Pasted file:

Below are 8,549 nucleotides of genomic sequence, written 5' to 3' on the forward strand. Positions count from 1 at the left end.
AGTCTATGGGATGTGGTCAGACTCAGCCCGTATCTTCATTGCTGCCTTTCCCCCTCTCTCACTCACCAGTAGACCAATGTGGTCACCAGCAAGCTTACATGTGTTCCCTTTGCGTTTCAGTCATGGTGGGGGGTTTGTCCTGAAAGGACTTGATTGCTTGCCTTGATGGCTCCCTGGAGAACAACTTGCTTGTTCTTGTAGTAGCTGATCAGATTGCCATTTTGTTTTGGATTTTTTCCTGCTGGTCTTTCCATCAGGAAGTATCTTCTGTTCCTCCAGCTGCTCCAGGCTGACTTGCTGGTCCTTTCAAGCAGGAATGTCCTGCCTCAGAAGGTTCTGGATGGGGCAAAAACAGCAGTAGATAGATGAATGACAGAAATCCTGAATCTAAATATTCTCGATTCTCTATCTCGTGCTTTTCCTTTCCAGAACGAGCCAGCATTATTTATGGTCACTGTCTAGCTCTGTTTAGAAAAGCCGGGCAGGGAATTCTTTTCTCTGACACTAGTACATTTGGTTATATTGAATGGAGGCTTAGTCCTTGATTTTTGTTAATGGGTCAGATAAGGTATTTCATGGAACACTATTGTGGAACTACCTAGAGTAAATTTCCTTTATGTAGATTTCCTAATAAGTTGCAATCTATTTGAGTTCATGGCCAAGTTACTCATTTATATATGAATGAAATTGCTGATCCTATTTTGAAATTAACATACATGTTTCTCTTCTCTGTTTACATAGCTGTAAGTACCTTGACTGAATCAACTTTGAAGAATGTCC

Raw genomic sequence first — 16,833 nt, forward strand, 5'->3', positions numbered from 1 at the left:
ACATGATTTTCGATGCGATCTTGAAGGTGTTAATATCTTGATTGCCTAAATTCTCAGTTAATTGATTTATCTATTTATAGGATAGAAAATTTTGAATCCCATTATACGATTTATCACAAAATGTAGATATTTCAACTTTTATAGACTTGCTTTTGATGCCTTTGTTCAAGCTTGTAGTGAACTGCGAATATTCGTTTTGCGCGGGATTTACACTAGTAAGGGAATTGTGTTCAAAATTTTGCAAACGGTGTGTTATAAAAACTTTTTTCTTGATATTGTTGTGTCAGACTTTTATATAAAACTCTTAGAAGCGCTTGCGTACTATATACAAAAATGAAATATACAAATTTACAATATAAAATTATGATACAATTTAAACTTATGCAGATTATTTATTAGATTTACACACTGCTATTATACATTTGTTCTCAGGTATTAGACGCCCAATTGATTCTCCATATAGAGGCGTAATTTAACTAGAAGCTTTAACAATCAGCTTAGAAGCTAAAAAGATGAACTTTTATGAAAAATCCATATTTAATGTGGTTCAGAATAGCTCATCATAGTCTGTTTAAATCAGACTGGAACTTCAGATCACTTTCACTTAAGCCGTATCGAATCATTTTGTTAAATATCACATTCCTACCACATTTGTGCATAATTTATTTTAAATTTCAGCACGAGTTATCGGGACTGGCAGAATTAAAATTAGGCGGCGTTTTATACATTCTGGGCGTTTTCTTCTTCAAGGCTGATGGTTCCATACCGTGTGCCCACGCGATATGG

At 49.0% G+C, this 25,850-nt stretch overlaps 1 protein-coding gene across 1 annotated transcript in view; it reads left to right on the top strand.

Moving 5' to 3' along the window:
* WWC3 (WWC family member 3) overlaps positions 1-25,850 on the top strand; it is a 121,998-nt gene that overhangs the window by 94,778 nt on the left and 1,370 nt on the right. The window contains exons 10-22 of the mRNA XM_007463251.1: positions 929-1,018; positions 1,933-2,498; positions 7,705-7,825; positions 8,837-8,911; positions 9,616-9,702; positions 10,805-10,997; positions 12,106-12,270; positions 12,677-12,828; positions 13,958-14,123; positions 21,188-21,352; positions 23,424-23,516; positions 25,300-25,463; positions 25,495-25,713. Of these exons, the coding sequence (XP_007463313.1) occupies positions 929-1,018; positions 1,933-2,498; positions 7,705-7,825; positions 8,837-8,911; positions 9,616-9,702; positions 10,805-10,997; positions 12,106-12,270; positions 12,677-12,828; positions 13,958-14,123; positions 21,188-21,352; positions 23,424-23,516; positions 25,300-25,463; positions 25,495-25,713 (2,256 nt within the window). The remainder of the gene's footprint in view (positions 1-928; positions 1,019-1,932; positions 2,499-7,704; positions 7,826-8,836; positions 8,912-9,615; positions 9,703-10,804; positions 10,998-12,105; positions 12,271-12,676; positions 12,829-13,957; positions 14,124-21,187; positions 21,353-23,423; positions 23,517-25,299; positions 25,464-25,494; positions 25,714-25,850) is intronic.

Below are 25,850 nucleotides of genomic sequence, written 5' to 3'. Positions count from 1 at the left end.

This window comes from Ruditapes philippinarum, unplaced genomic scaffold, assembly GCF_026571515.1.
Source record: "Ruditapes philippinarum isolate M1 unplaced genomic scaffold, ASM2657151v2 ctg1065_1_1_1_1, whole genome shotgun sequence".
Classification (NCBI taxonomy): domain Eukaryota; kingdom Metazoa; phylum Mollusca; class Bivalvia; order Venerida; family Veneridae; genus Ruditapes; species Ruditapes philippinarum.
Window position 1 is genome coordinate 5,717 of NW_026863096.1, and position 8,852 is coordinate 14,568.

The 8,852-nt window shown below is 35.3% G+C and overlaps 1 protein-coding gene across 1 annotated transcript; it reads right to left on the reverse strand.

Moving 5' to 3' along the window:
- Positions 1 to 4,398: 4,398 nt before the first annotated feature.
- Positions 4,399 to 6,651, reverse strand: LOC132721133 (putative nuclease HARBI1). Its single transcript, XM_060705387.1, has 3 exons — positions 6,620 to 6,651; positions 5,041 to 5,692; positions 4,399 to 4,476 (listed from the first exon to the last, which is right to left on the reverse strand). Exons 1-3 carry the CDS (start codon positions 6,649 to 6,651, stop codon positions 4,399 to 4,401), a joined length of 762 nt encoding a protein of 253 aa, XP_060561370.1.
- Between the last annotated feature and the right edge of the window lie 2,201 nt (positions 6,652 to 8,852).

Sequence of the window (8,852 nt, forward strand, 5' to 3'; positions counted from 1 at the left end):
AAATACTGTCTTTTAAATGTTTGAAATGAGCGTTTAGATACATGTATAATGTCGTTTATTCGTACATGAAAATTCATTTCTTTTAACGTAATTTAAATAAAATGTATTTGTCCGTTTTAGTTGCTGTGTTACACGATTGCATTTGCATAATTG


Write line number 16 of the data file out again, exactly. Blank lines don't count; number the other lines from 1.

- Positions 4,399 to 6,651, reverse strand: LOC132721133 (putative nuclease HARBI1). Its single transcript, XM_060705387.1, has 3 exons — positions 6,620 to 6,651; positions 5,041 to 5,692; positions 4,399 to 4,476 (listed from the first exon to the last, which is right to left on the reverse strand). Exons 1-3 carry the CDS (start codon positions 6,649 to 6,651, stop codon positions 4,399 to 4,401), a joined length of 762 nt encoding a protein of 253 aa, XP_060561370.1.